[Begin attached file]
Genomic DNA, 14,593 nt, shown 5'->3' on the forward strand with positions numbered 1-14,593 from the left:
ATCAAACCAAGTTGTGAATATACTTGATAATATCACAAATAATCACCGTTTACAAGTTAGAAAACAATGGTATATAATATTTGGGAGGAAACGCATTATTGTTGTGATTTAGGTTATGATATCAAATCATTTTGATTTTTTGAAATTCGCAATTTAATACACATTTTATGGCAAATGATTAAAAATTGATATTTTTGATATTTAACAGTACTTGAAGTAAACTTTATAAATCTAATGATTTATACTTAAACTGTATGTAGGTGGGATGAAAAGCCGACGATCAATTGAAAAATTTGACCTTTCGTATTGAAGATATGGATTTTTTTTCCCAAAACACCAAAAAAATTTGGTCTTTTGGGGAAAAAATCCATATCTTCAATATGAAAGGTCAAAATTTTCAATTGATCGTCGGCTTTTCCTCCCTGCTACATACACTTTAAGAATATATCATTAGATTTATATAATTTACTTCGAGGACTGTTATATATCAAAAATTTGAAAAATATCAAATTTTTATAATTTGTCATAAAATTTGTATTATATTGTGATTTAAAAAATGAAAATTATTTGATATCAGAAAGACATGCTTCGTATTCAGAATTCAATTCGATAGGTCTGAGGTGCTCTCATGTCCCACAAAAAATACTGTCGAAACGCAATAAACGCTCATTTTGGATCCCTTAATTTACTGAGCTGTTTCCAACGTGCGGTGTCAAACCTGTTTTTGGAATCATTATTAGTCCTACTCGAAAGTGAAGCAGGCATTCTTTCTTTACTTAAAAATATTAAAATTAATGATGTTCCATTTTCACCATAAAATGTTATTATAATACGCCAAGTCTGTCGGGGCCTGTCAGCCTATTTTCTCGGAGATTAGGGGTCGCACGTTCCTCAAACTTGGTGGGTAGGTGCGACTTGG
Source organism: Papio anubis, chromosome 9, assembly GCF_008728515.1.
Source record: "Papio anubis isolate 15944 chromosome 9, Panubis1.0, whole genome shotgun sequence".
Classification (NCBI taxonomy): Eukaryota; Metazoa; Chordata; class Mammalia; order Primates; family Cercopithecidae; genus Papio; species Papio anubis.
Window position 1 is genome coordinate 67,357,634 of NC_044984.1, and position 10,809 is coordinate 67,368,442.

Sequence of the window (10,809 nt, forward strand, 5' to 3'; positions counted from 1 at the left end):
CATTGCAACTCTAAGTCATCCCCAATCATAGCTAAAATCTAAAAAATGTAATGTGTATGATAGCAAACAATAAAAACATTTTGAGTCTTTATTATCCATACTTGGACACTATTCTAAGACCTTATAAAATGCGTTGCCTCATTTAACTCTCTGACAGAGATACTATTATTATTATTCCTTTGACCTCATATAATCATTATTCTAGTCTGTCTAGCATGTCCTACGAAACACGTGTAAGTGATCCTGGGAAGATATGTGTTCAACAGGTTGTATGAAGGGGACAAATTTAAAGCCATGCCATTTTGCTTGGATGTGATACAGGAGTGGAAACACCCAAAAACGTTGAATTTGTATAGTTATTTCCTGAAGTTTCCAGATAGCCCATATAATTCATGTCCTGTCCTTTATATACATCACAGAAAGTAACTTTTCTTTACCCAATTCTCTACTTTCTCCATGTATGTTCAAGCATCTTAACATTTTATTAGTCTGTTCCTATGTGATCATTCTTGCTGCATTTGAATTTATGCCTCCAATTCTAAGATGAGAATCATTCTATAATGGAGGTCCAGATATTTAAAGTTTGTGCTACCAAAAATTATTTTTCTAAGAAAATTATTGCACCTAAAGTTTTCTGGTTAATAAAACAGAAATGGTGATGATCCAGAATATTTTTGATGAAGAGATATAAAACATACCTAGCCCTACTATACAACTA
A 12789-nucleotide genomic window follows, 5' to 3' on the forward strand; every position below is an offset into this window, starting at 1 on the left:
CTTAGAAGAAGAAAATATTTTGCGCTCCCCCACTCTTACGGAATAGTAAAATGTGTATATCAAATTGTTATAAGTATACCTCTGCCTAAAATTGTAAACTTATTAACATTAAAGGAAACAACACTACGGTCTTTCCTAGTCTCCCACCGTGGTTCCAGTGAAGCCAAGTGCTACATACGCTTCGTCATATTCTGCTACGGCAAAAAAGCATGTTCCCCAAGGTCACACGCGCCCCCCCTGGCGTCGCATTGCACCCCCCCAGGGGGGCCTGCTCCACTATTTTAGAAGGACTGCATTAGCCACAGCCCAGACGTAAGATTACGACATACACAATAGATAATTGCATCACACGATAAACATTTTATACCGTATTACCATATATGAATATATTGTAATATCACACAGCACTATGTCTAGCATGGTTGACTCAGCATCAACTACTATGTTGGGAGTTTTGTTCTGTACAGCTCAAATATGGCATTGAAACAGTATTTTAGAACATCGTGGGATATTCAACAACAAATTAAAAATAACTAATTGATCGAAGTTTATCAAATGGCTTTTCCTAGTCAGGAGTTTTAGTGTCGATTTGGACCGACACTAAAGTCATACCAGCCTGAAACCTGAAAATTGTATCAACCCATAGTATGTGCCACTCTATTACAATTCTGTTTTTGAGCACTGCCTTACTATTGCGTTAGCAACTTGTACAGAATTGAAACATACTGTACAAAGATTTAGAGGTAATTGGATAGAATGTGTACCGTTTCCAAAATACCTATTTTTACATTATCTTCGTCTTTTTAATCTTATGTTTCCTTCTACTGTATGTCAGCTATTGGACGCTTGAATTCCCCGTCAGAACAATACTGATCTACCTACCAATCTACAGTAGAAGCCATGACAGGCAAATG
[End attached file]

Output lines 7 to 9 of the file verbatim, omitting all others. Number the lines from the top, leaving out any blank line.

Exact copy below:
Sequence of the window (10,809 nt, forward strand, 5' to 3'; positions counted from 1 at the left end):
CATTGCAACTCTAAGTCATCCCCAATCATAGCTAAAATCTAAAAAATGTAATGTGTATGATAGCAAACAATAAAAACATTTTGAGTCTTTATTATCCATACTTGGACACTATTCTAAGACCTTATAAAATGCGTTGCCTCATTTAACTCTCTGACAGAGATACTATTATTATTATTCCTTTGACCTCATATAATCATTATTCTAGTCTGTCTAGCATGTCCTACGAAACACGTGTAAGTGATCCTGGGAAGATATGTGTTCAACAGGTTGTATGAAGGGGACAAATTTAAAGCCATGCCATTTTGCTTGGATGTGATACAGGAGTGGAAACACCCAAAAACGTTGAATTTGTATAGTTATTTCCTGAAGTTTCCAGATAGCCCATATAATTCATGTCCTGTCCTTTATATACATCACAGAAAGTAACTTTTCTTTACCCAATTCTCTACTTTCTCCATGTATGTTCAAGCATCTTAACATTTTATTAGTCTGTTCCTATGTGATCATTCTTGCTGCATTTGAATTTATGCCTCCAATTCTAAGATGAGAATCATTCTATAATGGAGGTCCAGATATTTAAAGTTTGTGCTACCAAAAATTATTTTTCTAAGAAAATTATTGCACCTAAAGTTTTCTGGTTAATAAAACAGAAATGGTGATGATCCAGAATATTTTTGATGAAGAGATATAAAACATACCTAGCCCTACTATACAACTA
A 12789-nucleotide genomic window follows, 5' to 3' on the forward strand; every position below is an offset into this window, starting at 1 on the left: